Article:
Cryptocurrency-collateralized stablecoins, also known as on-chain stablecoins, are secured by reserves of other cryptocurrencies such as Ether (ETH) or Bitcoin (BTC). These stablecoins utilize smart contracts to lock in cryptocurrency reserves. Notable examples are Dai (DAI) and Wrapped Bitcoin (WBTC).

Algorithmic Stablecoins

Algorithmic stablecoins, also referred to as non-collateralized or seigniorage-style stablecoins, rely on algorithms and smart contracts to regulate their supply and maintain their value. When the stablecoin’s price rises above its peg, the algorithm increases supply to bring the price down, and reduces supply when the price falls below the peg. An example of this type is USDD.

In essence, stablecoins offer a blend of the innovative aspects of cryptocurrency with the steadiness of traditional financial assets, making them a versatile tool in the digital economy.

Bitcoin in a Nutshell: The Pioneer of Cryptocurrencies

Bitcoin stands as the trailblazer in the world of cryptocurrencies. Launched in January 2009, it is not only the oldest but also the largest cryptocurrency by market cap. Unlike stablecoins, Bitcoin is a singular entity, its value and presence far removed from traditional financial systems. With around $13.4 trillion worth of Bitcoin exchanged daily, its reach and impact are undeniable.

Understanding Bitcoin can be challenging due to its unique mechanics. Central to Bitcoin is its decentralization: no single organization or individual owns the Bitcoin network. Instead, its operations and oversight are managed by a global network of computers, known as nodes. These nodes facilitate direct transactions between users, all recorded on an immutable public ledger.

Originally celebrated as an investment asset, Bitcoin is gaining traction as a medium of exchange. Major companies like Starbucks, Microsoft, and AT&T now accept Bitcoin payments, highlighting its growing acceptance in everyday transactions.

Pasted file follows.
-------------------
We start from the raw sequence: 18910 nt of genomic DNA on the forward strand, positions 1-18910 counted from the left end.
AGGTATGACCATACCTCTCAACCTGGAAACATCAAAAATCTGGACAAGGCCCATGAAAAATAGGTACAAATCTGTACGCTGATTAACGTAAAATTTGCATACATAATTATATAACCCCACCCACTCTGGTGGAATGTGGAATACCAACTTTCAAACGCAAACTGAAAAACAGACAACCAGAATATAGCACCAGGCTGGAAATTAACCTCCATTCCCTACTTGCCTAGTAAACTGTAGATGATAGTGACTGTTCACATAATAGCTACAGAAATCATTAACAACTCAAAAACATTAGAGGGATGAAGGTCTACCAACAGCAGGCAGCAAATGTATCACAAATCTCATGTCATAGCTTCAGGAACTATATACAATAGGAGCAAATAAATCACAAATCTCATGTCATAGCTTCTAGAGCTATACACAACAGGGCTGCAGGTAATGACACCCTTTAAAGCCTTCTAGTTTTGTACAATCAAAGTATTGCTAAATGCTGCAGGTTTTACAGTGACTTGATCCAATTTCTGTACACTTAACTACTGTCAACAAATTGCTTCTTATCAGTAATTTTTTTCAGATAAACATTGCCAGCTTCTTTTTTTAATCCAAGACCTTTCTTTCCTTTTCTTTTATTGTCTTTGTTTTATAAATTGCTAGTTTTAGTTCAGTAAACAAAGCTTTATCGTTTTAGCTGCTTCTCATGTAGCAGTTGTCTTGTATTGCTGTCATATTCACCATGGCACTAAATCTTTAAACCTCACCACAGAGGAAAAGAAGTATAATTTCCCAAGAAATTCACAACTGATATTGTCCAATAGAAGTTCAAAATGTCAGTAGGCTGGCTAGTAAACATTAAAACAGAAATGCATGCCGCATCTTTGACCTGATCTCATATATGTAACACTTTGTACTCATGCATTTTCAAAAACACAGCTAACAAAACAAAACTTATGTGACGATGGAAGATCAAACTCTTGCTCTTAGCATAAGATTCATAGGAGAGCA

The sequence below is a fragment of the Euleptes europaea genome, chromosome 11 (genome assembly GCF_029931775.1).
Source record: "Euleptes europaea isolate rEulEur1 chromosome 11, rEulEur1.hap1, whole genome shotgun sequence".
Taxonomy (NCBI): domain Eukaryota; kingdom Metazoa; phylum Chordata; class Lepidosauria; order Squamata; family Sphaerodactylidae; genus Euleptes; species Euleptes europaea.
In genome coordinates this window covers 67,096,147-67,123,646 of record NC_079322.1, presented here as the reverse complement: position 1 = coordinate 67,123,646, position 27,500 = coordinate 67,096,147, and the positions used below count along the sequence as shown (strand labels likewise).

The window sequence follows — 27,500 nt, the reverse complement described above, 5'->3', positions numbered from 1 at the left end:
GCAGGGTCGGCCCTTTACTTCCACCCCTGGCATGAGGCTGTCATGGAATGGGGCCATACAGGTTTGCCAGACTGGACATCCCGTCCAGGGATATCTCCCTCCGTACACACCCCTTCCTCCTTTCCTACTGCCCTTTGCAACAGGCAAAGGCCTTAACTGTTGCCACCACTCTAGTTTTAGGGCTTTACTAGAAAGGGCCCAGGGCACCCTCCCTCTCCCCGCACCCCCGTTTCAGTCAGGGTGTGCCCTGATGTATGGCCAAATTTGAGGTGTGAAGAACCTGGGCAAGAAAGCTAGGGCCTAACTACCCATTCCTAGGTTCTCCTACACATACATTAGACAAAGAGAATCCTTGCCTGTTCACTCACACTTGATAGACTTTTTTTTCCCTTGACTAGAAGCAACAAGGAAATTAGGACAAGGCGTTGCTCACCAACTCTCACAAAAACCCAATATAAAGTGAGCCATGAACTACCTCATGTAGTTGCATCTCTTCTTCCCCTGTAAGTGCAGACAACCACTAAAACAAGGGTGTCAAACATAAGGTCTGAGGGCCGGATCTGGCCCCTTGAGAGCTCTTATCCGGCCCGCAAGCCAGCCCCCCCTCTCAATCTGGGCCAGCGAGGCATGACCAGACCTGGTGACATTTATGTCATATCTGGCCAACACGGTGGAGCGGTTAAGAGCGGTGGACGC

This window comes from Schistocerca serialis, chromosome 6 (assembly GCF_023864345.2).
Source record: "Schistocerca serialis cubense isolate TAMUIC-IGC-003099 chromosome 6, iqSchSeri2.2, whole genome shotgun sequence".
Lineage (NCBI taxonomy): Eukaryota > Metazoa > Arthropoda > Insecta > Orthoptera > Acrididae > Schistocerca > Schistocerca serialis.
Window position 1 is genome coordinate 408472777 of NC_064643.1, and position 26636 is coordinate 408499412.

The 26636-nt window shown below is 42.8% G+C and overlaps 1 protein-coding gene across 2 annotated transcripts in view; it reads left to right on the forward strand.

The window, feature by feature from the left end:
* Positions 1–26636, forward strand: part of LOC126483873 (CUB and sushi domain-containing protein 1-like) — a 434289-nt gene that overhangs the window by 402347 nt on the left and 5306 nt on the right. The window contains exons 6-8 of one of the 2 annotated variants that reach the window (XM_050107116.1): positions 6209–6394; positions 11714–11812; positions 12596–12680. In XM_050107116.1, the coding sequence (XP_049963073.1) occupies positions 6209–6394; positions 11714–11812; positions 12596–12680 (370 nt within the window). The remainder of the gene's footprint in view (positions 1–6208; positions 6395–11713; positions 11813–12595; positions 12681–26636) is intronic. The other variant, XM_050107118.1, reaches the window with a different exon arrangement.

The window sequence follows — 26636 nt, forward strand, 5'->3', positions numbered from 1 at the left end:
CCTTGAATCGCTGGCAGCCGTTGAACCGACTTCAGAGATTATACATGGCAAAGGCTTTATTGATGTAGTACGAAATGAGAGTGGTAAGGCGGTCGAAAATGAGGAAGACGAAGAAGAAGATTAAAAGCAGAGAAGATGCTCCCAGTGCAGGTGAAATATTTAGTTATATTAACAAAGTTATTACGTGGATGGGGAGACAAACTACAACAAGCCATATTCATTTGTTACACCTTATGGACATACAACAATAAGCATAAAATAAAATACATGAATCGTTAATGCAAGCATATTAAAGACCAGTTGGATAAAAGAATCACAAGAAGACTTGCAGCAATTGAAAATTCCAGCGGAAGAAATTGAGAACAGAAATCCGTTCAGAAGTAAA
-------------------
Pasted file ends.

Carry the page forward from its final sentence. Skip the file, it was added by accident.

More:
However, Bitcoin is not without its criticisms, primarily due to its notorious price volatility. Over the past year, Bitcoin's price has swung from a high of $31,134 to a low of $15,742. This volatility poses challenges for businesses, complicating pricing strategies and conversion timing for Bitcoin into fiat or other cryptocurrencies.

Despite the regulatory uncertainties, Bitcoin is recognized as a payment method in many countries, including the US, Canada, the EU, the UK, Australia, and Japan. This recognition underscores its significant role in the evolving digital economy, bridging the gap between traditional finance and the future of money.

Is Bitcoin a Stablecoin?

No, Bitcoin is not a stablecoin. Stablecoins are a unique type of cryptocurrency designed to maintain their value by pegging their price to a stable asset like fiat currency (e.g., the US dollar) or commodities (e.g., gold). Their main goal is to minimize price volatility, making them ideal for transactions and as a store of value.

Bitcoin, however, is known for its price volatility. Its value is not tied to any external asset or currency but is determined by supply and demand in the open market. This results in significant fluctuations in its price over short periods, influenced by factors like market demand, investor sentiment, and regulatory developments.